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As Americans live longer, debilitating diseases such as Parkinson’s and Alzheimer’s are rising, making the need for long-term care vital. Who should buy long-term care insurance and when?
As Americans live longer, long-term care insurance is gaining in popularity as a way to offset costs associated with retirement. Would you buy the insurance, or rather save money on your own?
How much the Affordable Care Act will affect your pocketbook depends on how much you already make.
A Morgan Stanley strategist has come up with a new yard-stick for national competitiveness: the billionaire indicator.
Announcements of a housing recovery have become a wrongheaded rite of summer, but after several years of false hopes, evidence is accumulating that the optimists may finally be right the New York Times reports.
Shying away from big resort-like senior communities, baby boomers are picking centrally-located senior neighborhoods that offer affordable housing with access to thriving community centers.
More baby boomers are gravitating to centrally located senior neighborhoods that offer affordable housing with access to thriving main streets, downtown areas and more.
College kids have always crammed for tests. Now university administrations are cramming to cut costs. They are awarding students less expensive 3-year, 'fast-track' diplomas.
Graduates area entering a world where they could face long-term financial damage and barriers to success. Graduates say they are learning to manage.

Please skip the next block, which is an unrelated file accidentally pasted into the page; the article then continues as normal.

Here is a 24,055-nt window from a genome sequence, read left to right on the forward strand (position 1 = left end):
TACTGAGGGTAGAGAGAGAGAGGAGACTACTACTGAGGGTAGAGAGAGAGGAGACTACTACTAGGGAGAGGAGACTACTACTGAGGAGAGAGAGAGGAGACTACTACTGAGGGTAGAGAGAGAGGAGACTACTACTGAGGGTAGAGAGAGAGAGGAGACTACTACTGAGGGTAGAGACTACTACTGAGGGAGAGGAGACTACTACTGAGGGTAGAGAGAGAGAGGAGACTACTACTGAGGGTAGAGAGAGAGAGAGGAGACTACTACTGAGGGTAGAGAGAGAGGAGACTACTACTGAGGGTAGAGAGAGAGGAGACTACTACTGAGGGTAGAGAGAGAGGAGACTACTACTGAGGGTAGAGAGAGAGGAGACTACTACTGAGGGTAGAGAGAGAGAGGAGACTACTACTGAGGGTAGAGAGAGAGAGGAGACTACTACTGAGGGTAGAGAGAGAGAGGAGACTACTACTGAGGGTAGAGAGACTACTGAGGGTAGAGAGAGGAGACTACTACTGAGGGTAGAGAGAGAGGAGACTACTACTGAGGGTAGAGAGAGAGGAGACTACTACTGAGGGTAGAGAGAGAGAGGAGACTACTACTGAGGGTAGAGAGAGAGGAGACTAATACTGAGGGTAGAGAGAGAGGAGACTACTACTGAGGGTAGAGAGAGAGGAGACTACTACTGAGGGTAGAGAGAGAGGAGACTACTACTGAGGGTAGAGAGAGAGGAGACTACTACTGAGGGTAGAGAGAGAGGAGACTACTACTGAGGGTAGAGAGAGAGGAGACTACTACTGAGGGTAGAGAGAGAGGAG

The wealth gap is widening in Hong Kong, according to new data from the city's Census and Statistics Department as the population ages rapidly and industries decline.
For baby boomers, helping aging parents can be overwhelming. Experts offer tips on navigating affordable options, including in-home care and new "granny pods."
Assisting aging parents can be overwhelming and scary. Experts offer suggestions on navigating affordable options beyond nursing homes and assisted living centers. What have you done?
Secure, steady and safe. Those three words once associated with the rules of retirement investing no longer hold true, as many retirees have been forced to assume more risk than they would like.
Wary investors are managing retirement the old-fashioned way: They are lowering their expectations. BlackRock says sentiment has "changed dramatically."
The stock market meltdown that accompanied the financial crisis of 2008-2009 took a big bite out of Americans' retirement savings, forcing some to delay their retirement dreams.
From collecting Social Security too soon or having too much of your nest egg in bonds, these mistakes can take a bite out of your standard of living.
A hypothetical family richer than half the nation’s families and poorer than the other half had a net worth of $77,300 in 2010, compared with $126,400 in 2007, the Fed said. The crash of housing prices directly accounted for three-quarters of the loss. The New York Times reports.
Prepaid college tuition plans are no longer the surefire solution to runaway tuition costs they once seemed. The mostly state-sponsored plans were designed as a way to save for college by locking in at least a portion of future tuition at today's prices.
With residential real estate prices still historically low in traditionally alluring retirement spots, baby boomers have been shifting their investment capital from the stock market to a second home.
From academics to athletics to the arts, theme-based communities are drawing retirees who want to share more than the beach, bingo and breakfast buffets.